Understanding Oxidative Stress: Getting into the Mind of the Enemy


image courtesy of http://www.nature.com


The sight of an eightyish old man shakily walking or reaching something trying not to be helpless is heart-rending. It makes you understand why the fountain of youth was and is still quested for. Parkinson’s disease, Alzheimer’s disease, arthritis, diabetes and other age-related diseases can make a strong-willed person submit to helplessness. Autism, cancer, lupus, and other autoimmune diseases are as dreadful even for those who are robust and young.

The fountain of youth can be a metaphor; the scientific world offers an explanation for aging and succumbing to diseases: Oxidative Stress. To understand it is to get nearer the truth that helps one fight it more successfully.

Origins and Aftermaths of Oxidative Stress

Oxidative stress indicates an imbalance within the cell. Specifically, this reflects higher than usual quantities of “free radicals,” a rickety oxygen molecule that is desperate to have another electron to make it stable. This attacks the body cells and causes oxidative stress. These arise from an assortment of process such as modifications in aerobic metabolism, immune activation, heme accumulation, and UV radiation; in simple terms – unhealthy lifestyle.

The situation requires immediate attention. If the cell’s defense mechanisms fail to compensate the consequences of oxidative stress, the cell’s functions and integrity are going to be compromised. Expect DNA aberrations, mitochondrial dysfunction, deviations in protein folding, and lipid peroxidation. These can trigger cellular dysfunction leading to diseases including cancer, cardiovascular disease, ischemia, diabetes, asthma, and neurodegenerative disease.

A Vigorous Cell Need Not Fear Oxidative Stress

The formation of free radicals happens all the time and more so as a person ages. But nothing untoward may happen because your body has certain specific enzymes and antioxidants to neutralize free radicals causing a flow of oxidation and anti-oxidation reactions. Nutrients from the diet may also feed the built-in glutathione system to make more glutathione to counter oxidative stress.

The body is overwhelmed only when these defense mechanisms fail to work or produce enough of the glutathione. Remember that there are too many processes that can lead to oxidative stress –animal-based diet and processed foods, endurance exercises, exposure to pollution and pesticides, smoking, drinking and taking prescription drugs.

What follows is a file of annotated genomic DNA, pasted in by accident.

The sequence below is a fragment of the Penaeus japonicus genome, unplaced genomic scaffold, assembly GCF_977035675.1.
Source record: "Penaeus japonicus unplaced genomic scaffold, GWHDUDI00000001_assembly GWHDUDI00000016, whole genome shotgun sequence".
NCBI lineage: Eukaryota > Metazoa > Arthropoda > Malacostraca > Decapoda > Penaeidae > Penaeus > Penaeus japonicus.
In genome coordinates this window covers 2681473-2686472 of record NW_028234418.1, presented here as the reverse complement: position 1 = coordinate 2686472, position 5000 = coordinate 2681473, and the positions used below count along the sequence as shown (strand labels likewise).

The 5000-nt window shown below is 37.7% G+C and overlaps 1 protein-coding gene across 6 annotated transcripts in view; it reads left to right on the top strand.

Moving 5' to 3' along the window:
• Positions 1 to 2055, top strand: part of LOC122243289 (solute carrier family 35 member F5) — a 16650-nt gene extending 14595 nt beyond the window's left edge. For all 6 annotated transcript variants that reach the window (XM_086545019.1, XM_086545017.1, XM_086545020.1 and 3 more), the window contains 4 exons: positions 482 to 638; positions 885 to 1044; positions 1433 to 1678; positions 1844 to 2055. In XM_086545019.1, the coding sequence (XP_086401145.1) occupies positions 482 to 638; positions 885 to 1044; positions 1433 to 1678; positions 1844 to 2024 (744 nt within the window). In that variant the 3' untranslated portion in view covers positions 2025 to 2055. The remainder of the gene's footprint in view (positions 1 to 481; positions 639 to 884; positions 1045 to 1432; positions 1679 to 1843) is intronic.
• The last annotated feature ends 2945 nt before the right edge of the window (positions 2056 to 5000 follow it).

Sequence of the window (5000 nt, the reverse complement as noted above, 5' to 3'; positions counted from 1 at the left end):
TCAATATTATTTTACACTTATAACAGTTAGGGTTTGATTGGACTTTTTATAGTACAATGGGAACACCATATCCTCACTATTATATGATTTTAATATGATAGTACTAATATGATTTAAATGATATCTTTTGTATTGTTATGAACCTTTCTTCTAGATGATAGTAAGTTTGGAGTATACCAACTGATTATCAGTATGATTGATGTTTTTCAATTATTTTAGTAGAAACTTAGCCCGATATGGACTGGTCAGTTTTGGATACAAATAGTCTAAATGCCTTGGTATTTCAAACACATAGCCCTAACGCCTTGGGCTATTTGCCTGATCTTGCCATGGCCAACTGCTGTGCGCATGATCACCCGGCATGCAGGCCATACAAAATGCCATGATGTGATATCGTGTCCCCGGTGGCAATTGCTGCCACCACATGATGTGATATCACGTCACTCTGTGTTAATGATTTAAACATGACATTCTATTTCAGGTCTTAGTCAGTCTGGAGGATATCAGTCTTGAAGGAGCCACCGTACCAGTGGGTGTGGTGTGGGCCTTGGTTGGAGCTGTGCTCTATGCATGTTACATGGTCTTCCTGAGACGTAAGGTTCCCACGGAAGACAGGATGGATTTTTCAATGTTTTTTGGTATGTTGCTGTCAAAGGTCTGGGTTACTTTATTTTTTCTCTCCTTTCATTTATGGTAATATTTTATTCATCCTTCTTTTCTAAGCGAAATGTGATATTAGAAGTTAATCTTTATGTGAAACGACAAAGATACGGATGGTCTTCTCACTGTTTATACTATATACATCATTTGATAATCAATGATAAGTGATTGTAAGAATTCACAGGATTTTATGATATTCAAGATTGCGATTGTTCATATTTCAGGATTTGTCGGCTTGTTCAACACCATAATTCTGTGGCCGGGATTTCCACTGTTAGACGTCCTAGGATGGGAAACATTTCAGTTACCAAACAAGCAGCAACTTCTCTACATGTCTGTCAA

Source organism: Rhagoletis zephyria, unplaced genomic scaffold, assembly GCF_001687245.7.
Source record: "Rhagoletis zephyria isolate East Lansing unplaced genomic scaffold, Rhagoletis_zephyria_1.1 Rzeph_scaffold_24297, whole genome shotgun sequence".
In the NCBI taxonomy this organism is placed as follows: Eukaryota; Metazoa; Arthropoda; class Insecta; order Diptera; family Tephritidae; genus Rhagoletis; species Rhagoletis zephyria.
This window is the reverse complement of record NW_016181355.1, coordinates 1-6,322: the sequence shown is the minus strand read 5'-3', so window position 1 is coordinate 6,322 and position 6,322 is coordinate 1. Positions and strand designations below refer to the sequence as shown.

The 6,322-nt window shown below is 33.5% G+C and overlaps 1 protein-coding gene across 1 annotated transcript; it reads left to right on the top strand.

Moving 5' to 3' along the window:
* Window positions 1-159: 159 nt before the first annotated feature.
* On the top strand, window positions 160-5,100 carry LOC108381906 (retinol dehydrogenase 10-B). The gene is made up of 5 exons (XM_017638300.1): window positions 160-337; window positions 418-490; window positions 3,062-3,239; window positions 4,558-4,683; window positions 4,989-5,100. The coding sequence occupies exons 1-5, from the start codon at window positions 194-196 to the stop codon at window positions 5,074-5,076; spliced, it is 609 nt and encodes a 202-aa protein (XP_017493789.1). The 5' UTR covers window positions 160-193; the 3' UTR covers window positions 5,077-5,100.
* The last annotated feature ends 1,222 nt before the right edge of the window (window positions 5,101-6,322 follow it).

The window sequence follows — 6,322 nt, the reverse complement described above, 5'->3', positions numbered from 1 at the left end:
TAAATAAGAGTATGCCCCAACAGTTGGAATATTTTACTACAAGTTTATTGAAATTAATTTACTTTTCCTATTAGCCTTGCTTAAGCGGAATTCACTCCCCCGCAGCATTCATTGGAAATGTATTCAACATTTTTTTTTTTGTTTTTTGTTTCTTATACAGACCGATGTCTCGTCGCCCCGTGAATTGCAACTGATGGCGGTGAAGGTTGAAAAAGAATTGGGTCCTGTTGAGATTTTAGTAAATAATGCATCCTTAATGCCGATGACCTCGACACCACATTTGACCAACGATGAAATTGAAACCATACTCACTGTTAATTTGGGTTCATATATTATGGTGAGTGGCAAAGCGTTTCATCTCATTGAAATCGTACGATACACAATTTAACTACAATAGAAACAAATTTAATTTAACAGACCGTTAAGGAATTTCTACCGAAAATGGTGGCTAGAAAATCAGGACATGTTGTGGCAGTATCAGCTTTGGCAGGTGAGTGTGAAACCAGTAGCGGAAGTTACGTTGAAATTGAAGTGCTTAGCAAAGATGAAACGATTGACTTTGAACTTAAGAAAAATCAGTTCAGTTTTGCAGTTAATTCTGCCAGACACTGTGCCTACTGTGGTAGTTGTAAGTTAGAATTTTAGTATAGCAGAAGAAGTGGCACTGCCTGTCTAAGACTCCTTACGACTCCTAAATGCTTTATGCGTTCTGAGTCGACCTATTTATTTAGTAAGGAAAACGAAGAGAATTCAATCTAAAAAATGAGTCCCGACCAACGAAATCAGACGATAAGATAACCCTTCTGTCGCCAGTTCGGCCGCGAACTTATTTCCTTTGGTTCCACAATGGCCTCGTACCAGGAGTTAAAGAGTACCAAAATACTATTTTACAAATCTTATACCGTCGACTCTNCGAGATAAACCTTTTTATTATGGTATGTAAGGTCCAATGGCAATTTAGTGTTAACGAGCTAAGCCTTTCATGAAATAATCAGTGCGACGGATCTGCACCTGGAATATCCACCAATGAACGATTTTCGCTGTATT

Fighting Oxidative Stress Naturally

The solution is simple, demolish free radicals with antioxidants.  Antioxidants – Vitamin E, Vitamin C, glutathione, beta-carotene, polyphenols, and other vitamins – do that by donating an electron without themselves becoming destroyed or becoming another free radical. You can get these from natural sources such as eating more raw foods or plant-derived food and from exercise.

You can consider taking supplements containing a broad spectrum of antioxidants. Supplements have certain advantages: it assures you of a consistent dosage taken daily; it is easy on the compliance since it is something you can take virtually anywhere and anytime; and it is convenient. However, supplements can be rather expensive especially those that claim breakthrough effects. The origins of the raw materials can also be hard to ascertain.

But one thing is certain, overwhelming oxidative stress is responsible for accelerated aging process and the diminishing cellular products that help the cells beat the free radicals. Understanding how these are formed and act inside a cell is like getting into the mind of the enemy. It lets you beat it with the right kind of strategy and ammunition.



Leave a Reply

Fill in your details below or click an icon to log in:

WordPress.com Logo

You are commenting using your WordPress.com account. Log Out /  Change )

Google+ photo

You are commenting using your Google+ account. Log Out /  Change )

Twitter picture

You are commenting using your Twitter account. Log Out /  Change )

Facebook photo

You are commenting using your Facebook account. Log Out /  Change )


Connecting to %s